The Japanese town of Taiji received unwelcome attention when The Cove, a film following its annual dolphin hunt, won an Oscar. Sayuri (not her real name), who worked as a dolphin trainer in Taiji in the 1990s, gives her reaction to the film.
“When I saw the film I was deeply shocked. What the movie shows is very similar to my own experience of working as a dolphin trainer in Taiji. Only it went further and showed things that even I hadn’t seen.
Before I ever became a dolphin trainer, I had read many books that made me think that keeping dolphins in captivity was bad.
I wondered whether or not I should choose this profession and I decided to temporarily leave the aquarium that I was working at. I set out for Japan’s Ogasawara Islands to meet some wild dolphins.
I was literally blown away when I first saw wild dolphins. Those dolphins were smiling, they were happy. They had an agility that the dolphins in aquariums just didn’t have.
I became worried about the dolphins that I had left behind in the aquarium. I wanted to protect them, to make their lives just a little happier. And so I became a trainer of captive dolphins.”
Read the rest of this here: BBC News - Dolphin hunt: ‘We must open our eyes’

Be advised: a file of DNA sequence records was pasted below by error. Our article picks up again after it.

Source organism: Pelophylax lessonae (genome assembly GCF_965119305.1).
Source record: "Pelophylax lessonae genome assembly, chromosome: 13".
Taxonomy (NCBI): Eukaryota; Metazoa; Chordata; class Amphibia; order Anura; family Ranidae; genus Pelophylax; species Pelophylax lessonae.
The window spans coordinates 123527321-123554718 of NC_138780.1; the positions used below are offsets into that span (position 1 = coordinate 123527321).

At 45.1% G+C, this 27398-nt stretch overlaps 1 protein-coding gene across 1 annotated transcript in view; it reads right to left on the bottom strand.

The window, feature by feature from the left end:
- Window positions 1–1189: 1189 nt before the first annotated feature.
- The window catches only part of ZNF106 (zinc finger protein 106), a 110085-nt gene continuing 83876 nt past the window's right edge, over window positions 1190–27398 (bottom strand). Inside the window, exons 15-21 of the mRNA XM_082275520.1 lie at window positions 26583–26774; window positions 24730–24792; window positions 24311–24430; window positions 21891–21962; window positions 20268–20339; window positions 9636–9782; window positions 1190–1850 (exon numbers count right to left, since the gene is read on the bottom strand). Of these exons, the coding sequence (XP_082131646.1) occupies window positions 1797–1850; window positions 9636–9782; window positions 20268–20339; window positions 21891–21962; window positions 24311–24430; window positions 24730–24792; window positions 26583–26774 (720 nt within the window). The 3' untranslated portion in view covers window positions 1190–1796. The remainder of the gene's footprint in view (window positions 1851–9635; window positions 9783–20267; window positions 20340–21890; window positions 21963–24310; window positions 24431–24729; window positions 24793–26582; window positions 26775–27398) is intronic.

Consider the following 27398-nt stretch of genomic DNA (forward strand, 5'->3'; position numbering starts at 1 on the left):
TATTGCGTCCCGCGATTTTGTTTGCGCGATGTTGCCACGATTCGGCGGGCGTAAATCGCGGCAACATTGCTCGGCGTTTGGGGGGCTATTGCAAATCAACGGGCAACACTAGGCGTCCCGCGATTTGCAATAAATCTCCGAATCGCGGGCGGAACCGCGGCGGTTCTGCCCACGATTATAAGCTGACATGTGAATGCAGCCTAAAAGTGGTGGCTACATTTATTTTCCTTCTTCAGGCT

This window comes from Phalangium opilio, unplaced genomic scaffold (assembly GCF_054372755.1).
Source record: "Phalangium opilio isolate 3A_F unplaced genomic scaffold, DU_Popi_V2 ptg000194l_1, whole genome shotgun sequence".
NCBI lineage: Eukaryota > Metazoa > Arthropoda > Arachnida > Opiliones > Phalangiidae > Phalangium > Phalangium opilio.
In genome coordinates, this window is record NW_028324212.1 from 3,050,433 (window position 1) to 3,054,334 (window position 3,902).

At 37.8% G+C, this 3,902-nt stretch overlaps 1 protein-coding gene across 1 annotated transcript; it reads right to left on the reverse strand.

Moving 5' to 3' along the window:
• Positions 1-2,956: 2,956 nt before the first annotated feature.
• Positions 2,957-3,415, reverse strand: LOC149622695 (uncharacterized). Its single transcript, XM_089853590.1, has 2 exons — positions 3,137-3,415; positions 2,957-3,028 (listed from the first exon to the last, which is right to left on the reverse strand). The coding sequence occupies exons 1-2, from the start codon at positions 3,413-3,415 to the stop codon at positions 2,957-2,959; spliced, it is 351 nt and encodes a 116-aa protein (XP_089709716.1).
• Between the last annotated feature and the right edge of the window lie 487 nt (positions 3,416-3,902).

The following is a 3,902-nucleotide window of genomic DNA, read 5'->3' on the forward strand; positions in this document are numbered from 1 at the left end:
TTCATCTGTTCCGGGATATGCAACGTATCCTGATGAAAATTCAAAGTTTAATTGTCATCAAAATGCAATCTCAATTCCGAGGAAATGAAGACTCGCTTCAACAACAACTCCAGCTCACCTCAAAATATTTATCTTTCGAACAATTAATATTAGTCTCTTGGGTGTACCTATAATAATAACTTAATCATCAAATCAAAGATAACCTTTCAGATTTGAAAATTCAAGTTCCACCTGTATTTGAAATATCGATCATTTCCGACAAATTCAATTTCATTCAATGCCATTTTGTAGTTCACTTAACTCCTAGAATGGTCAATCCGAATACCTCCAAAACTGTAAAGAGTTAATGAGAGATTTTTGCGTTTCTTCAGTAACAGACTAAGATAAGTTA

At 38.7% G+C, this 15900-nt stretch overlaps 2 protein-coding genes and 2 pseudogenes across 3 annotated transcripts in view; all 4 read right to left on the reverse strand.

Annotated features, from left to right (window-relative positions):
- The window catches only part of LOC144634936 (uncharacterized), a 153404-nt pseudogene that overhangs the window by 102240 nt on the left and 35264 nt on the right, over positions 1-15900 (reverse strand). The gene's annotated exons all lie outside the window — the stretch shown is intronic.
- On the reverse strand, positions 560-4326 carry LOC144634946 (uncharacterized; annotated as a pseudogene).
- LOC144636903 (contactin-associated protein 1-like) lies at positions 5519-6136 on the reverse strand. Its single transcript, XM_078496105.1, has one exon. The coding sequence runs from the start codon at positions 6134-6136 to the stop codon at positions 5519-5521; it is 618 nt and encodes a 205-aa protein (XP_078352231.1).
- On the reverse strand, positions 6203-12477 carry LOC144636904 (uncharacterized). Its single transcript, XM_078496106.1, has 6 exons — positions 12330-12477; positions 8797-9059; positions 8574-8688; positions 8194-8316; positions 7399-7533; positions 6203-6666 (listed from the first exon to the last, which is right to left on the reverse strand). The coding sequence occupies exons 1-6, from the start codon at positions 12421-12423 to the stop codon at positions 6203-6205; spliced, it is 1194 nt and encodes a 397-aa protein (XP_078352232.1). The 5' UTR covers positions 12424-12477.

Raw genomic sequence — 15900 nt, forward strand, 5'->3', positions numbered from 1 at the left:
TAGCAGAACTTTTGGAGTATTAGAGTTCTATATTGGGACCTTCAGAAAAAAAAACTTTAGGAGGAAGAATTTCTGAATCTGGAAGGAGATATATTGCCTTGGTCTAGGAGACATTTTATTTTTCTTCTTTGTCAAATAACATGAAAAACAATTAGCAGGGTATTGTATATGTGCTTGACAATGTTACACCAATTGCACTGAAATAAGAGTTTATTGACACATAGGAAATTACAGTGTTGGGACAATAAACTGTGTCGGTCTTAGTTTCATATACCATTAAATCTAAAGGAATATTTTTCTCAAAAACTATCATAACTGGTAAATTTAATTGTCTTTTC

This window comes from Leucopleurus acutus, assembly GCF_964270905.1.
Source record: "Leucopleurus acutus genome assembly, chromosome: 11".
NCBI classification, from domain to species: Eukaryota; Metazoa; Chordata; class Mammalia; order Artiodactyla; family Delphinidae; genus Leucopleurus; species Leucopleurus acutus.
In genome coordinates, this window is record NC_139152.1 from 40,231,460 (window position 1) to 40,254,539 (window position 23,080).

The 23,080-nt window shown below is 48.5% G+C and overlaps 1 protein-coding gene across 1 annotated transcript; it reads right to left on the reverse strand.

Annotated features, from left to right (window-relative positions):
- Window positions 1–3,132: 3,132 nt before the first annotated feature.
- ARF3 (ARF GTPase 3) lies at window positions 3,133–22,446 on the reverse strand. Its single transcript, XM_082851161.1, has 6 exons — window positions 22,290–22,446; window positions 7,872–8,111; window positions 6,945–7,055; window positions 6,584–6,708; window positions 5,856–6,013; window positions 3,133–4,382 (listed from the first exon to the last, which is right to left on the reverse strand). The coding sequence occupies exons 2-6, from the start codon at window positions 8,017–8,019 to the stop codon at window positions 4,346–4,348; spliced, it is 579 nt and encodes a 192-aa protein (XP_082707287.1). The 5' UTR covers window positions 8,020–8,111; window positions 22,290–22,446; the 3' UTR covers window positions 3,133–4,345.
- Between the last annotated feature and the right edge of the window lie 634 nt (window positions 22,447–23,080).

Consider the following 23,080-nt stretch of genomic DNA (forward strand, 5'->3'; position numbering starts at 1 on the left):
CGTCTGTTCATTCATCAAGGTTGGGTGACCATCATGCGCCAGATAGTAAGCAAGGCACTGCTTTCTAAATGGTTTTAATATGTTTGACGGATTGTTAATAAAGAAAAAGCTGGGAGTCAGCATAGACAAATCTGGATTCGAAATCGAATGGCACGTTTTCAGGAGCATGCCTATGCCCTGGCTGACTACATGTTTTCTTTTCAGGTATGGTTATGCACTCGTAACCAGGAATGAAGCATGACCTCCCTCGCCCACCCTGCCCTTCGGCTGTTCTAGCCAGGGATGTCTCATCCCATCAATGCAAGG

These parts really got me upset:
“All I could see was that a rope was tied around the fin and they were taken away. What I didn’t know was that they get trapped in a small cove and killed in such a violent way, that the ocean would turn red from their blood.”
“There was one time when I went to the cove every day. It was when a family of killer whales was chosen for the aquarium.
“They were anxiously swimming around and with each passing day, the big dorsal fin of the leader of the group would turn over on its side and it would look up with such a sad expression.”
“I have seen myself fisherman rejoicing over news that a group of killer whales was caught and that a lot of money would be coming in.”
“Foreigners would often come to Taiji to buy dolphins and I remember them saying that Taiji was the only place in the world where they were able to buy dolphins so easily.”
This is just one reason why I cannot support captivity. The brutal slaughter, the selfish profit. It hurts my heart that these dolphins are suffering for our selfishness.